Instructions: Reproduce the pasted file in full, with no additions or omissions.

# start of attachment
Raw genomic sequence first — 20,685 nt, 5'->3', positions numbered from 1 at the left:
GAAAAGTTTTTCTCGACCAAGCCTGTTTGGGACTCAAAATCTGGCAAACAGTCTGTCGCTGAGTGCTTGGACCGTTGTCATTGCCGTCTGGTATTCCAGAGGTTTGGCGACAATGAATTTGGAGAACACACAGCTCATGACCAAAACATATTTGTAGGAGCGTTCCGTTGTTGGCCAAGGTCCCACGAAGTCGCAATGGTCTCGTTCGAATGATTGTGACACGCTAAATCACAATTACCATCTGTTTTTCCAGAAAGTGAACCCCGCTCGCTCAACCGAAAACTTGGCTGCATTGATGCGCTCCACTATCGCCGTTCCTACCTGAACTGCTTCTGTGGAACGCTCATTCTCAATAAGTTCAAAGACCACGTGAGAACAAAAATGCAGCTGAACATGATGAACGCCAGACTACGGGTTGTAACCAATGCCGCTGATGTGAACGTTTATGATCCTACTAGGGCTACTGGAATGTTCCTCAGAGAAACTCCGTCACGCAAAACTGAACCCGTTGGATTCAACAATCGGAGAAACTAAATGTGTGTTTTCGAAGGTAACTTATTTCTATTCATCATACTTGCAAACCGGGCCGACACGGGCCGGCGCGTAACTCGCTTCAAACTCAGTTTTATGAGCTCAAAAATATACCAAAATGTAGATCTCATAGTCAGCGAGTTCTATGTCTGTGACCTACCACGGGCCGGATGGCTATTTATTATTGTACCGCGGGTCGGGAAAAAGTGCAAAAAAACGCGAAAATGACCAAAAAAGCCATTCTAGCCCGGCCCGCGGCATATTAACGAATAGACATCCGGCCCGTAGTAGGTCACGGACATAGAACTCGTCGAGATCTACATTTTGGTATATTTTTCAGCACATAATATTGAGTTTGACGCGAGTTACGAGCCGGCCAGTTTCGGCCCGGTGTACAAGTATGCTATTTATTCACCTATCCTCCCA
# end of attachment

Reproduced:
Raw genomic sequence first — 20,685 nt, 5'->3', positions numbered from 1 at the left:
GAAAAGTTTTTCTCGACCAAGCCTGTTTGGGACTCAAAATCTGGCAAACAGTCTGTCGCTGAGTGCTTGGACCGTTGTCATTGCCGTCTGGTATTCCAGAGGTTTGGCGACAATGAATTTGGAGAACACACAGCTCATGACCAAAACATATTTGTAGGAGCGTTCCGTTGTTGGCCAAGGTCCCACGAAGTCGCAATGGTCTCGTTCGAATGATTGTGACACGCTAAATCACAATTACCATCTGTTTTTCCAGAAAGTGAACCCCGCTCGCTCAACCGAAAACTTGGCTGCATTGATGCGCTCCACTATCGCCGTTCCTACCTGAACTGCTTCTGTGGAACGCTCATTCTCAATAAGTTCAAAGACCACGTGAGAACAAAAATGCAGCTGAACATGATGAACGCCAGACTACGGGTTGTAACCAATGCCGCTGATGTGAACGTTTATGATCCTACTAGGGCTACTGGAATGTTCCTCAGAGAAACTCCGTCACGCAAAACTGAACCCGTTGGATTCAACAATCGGAGAAACTAAATGTGTGTTTTCGAAGGTAACTTATTTCTATTCATCATACTTGCAAACCGGGCCGACACGGGCCGGCGCGTAACTCGCTTCAAACTCAGTTTTATGAGCTCAAAAATATACCAAAATGTAGATCTCATAGTCAGCGAGTTCTATGTCTGTGACCTACCACGGGCCGGATGGCTATTTATTATTGTACCGCGGGTCGGGAAAAAGTGCAAAAAAACGCGAAAATGACCAAAAAAGCCATTCTAGCCCGGCCCGCGGCATATTAACGAATAGACATCCGGCCCGTAGTAGGTCACGGACATAGAACTCGTCGAGATCTACATTTTGGTATATTTTTCAGCACATAATATTGAGTTTGACGCGAGTTACGAGCCGGCCAGTTTCGGCCCGGTGTACAAGTATGCTATTTATTCACCTATCCTCCCA